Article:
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In 1644 the residential covenants were breached as the first little shop opened under the portico of Covent Garden's Piazza.

By 1656 for protection against the elements, market stalls selling fruit, vegetables, herbs, flowers and iron-wear had begun to nestle under a line of trees up against the garden wall of Bedford House. The impromptu market received a boost in 1665 as residents of the City of London fled the Great Plague for the open spaces outside its walls. Flower sellers did a great trade in nosegays to combat the dreadful stenches. The very next year the Great Fire of London stopped just short of Covent Garden and that too, had a stimulating effect, as the merchants whose premises had been destroyed set up around the Piazza. The fifth Earl knew a good business opportunity when he saw one. King Charles II had been restored to the throne in 1660, and in 1670 William Russell successfully petitioned him to formalise the market “for the buying and selling of all manner of fruit, flowers, roots and herbs whatsoever .… forever throughout the seasons of the year except Sundays and the Feast of Nativity”.

In 1705-6, the 120-year-old Bedford House was demolished. The entire site, including the garden and courtyard, was laid out for redevelopment as the Bedford Ground. This redevelopment included on its western border, Southampton Street was built 50 feet wide to permit the first access to the Piazza from the Strand. The new street was purposely narrowed at its southern end to create a bottleneck, and gated against the passage of market carts.

This reconstruction had a devastating effect on the market traders. The wall of the terraced garden of Bedford House against which they had pitched their stalls for half a century was demolished, and in 1706 they were pushed out into a railed enclosure out in the open square.

From before the turn of the eighteenth century, market forces began to prevail and the area gradually subsided into debauched decline. In 1681 Robert Lazenby had opened the first bagnio (brothel) in a basement in the Little Piazza, as the eastern end of the square was called. Soon after other houses in the Little Piazza were converted into Turkish Baths, which became known generically as ‘Hummums’. One such hummum was 'Lazenby’s Hummum' in Russel Chambers now occupied by Tuttons restaurant.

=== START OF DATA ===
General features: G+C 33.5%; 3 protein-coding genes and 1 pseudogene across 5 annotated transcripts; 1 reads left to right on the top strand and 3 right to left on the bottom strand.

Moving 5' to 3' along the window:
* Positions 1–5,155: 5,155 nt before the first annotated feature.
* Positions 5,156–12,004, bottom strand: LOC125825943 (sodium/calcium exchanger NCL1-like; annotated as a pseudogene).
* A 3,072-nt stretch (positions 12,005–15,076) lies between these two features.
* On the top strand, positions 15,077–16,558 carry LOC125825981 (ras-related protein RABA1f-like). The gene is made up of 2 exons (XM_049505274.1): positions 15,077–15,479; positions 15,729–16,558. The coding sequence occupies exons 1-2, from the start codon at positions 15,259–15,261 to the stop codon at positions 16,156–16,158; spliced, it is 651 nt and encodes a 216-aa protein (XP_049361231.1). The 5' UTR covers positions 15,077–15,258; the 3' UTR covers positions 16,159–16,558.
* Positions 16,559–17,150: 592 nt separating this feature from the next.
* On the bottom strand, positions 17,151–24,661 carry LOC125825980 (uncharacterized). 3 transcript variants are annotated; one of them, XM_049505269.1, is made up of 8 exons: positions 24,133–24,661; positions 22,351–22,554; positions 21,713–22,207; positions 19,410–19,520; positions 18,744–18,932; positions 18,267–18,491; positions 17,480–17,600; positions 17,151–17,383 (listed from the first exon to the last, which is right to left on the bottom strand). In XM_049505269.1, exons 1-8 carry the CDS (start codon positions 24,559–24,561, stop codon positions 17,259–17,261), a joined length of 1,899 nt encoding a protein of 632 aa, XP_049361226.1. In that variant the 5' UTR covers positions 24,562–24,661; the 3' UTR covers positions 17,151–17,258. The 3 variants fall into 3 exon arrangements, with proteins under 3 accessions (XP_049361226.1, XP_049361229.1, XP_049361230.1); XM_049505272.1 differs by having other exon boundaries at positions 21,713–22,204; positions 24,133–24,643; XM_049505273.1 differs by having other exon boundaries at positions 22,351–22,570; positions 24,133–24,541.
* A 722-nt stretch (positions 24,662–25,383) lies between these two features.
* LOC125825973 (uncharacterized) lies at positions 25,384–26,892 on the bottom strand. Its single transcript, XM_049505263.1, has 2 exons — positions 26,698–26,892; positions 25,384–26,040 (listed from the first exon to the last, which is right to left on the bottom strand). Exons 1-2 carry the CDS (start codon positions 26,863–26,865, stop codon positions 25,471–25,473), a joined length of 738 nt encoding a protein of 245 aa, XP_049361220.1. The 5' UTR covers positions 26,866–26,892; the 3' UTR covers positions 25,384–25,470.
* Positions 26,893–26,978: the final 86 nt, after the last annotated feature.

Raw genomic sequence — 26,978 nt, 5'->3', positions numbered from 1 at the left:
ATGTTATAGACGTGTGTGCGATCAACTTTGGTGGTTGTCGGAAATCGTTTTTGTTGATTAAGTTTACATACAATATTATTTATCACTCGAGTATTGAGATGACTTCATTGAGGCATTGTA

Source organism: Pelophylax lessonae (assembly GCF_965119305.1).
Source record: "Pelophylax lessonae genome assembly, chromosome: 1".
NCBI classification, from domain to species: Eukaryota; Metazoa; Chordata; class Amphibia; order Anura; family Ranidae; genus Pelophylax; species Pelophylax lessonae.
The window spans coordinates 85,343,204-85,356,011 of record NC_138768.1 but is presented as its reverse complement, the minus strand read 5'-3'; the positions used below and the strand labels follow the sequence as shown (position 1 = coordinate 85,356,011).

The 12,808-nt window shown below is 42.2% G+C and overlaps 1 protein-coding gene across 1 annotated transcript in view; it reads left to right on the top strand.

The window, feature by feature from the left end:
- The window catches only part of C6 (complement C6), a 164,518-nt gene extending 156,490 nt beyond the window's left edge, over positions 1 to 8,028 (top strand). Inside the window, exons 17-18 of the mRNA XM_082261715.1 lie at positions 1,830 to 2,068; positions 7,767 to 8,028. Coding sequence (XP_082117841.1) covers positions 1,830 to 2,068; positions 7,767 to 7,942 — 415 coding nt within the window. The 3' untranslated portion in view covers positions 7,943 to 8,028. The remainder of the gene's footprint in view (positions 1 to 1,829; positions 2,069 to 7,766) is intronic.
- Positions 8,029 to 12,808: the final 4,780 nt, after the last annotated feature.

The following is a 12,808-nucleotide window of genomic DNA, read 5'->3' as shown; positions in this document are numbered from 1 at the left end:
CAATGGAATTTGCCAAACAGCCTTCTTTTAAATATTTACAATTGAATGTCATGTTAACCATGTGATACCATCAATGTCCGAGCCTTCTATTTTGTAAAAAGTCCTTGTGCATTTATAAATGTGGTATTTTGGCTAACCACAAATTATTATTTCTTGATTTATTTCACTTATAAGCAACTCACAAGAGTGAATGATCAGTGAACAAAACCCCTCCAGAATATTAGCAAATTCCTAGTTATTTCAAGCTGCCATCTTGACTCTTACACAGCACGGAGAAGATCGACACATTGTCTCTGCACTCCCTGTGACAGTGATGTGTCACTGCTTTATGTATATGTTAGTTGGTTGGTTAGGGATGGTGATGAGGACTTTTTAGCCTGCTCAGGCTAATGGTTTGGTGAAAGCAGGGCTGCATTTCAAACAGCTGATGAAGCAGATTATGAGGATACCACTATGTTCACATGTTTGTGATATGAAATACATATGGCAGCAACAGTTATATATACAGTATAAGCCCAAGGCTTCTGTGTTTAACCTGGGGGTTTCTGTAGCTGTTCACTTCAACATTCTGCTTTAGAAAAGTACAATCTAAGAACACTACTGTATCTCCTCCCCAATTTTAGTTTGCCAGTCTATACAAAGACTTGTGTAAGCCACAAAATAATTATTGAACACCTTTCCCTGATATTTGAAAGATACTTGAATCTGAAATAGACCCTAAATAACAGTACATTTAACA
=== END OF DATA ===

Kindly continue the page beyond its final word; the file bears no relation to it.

With the Restoration, life and gaiety returned to the centre of London. Thomas Killigrew persuaded his friend King Charles to grant him a royal patent for the first Theatre Royal and opened its doors in Drury Lane in 1732 not far from the site of the earlier, illegal, and notorious Cockpit Theatre. Covent Garden became the centre for entertainment. There were taverns, coffee houses, and cockfight pits and, in 1732 the first Royal Opera House opened its doors.

However, by 1748 a collection of 229 stands and 106 shops, low but substantial buildings sprawled the centre of the Piazza. The market became a noisy, messy neighbour. By 1757 all the gentrified tenants had vacated the arcaded buildings around the Piazza and drifted towards Mayfair, Bloomsbury and St. James’s.

Rents fell in the wake of their departure and Covent Garden entered a raffish, Bohemian phase, attracting men of letters, politics, arts, the theatre and of course market traders. The fine houses of the Piazza were turned into taverns, hotels, and coffee houses. Manufacturing came too. Busy workshops sprang up in the alleys and byways all around: barrow-makers, coach builders, tailors, goldsmiths, mercers (dealers in textiles), sedan chair-makers, and fan mounters all practised their craft here.

In 1813 the Covent Garden Market came under government regulation and throughout the nineteenth century, the Bedford Estate carried out a regular programme of clearing out and renewing decaying areas.


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Tom's coffe House

Hummums hotel

Rich entering the Piazza
Rich entering the Piazza
in a triumphant march

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